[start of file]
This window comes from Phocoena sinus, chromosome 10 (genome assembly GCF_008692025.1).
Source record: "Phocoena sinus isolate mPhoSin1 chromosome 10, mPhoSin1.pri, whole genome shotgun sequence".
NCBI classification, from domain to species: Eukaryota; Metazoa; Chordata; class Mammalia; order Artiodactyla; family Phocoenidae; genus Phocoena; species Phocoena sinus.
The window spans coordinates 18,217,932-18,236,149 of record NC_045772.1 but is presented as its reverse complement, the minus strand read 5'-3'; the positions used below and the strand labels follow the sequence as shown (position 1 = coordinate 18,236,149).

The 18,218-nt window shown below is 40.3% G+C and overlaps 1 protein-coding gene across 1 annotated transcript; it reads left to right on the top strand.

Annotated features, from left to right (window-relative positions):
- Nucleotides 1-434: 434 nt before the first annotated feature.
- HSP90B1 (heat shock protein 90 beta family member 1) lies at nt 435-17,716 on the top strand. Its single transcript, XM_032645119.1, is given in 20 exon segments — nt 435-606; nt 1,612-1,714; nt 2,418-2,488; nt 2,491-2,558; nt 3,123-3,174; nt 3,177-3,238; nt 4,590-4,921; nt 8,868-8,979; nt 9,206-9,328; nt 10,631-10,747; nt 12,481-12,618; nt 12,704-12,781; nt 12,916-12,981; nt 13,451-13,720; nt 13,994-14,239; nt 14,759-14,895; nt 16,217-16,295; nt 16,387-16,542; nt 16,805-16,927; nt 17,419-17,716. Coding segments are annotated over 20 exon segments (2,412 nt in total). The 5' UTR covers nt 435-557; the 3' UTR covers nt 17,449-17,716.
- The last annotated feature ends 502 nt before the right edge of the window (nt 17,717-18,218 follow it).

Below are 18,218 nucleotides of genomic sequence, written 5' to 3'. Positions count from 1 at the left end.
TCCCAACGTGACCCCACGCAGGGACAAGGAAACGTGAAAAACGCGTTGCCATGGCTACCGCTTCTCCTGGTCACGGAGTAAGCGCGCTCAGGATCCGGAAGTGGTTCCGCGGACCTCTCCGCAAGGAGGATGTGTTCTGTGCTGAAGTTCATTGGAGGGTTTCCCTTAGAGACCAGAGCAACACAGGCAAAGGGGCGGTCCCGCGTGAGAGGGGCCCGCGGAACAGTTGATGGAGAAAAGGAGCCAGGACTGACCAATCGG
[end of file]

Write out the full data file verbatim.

This window comes from Phocoena sinus, chromosome 10 (genome assembly GCF_008692025.1).
Source record: "Phocoena sinus isolate mPhoSin1 chromosome 10, mPhoSin1.pri, whole genome shotgun sequence".
NCBI classification, from domain to species: Eukaryota; Metazoa; Chordata; class Mammalia; order Artiodactyla; family Phocoenidae; genus Phocoena; species Phocoena sinus.
The window spans coordinates 18,217,932-18,236,149 of record NC_045772.1 but is presented as its reverse complement, the minus strand read 5'-3'; the positions used below and the strand labels follow the sequence as shown (position 1 = coordinate 18,236,149).

The 18,218-nt window shown below is 40.3% G+C and overlaps 1 protein-coding gene across 1 annotated transcript; it reads left to right on the top strand.

Annotated features, from left to right (window-relative positions):
- Nucleotides 1-434: 434 nt before the first annotated feature.
- HSP90B1 (heat shock protein 90 beta family member 1) lies at nt 435-17,716 on the top strand. Its single transcript, XM_032645119.1, is given in 20 exon segments — nt 435-606; nt 1,612-1,714; nt 2,418-2,488; nt 2,491-2,558; nt 3,123-3,174; nt 3,177-3,238; nt 4,590-4,921; nt 8,868-8,979; nt 9,206-9,328; nt 10,631-10,747; nt 12,481-12,618; nt 12,704-12,781; nt 12,916-12,981; nt 13,451-13,720; nt 13,994-14,239; nt 14,759-14,895; nt 16,217-16,295; nt 16,387-16,542; nt 16,805-16,927; nt 17,419-17,716. Coding segments are annotated over 20 exon segments (2,412 nt in total). The 5' UTR covers nt 435-557; the 3' UTR covers nt 17,449-17,716.
- The last annotated feature ends 502 nt before the right edge of the window (nt 17,717-18,218 follow it).

Below are 18,218 nucleotides of genomic sequence, written 5' to 3'. Positions count from 1 at the left end.
TCCCAACGTGACCCCACGCAGGGACAAGGAAACGTGAAAAACGCGTTGCCATGGCTACCGCTTCTCCTGGTCACGGAGTAAGCGCGCTCAGGATCCGGAAGTGGTTCCGCGGACCTCTCCGCAAGGAGGATGTGTTCTGTGCTGAAGTTCATTGGAGGGTTTCCCTTAGAGACCAGAGCAACACAGGCAAAGGGGCGGTCCCGCGTGAGAGGGGCCCGCGGAACAGTTGATGGAGAAAAGGAGCCAGGACTGACCAATCGG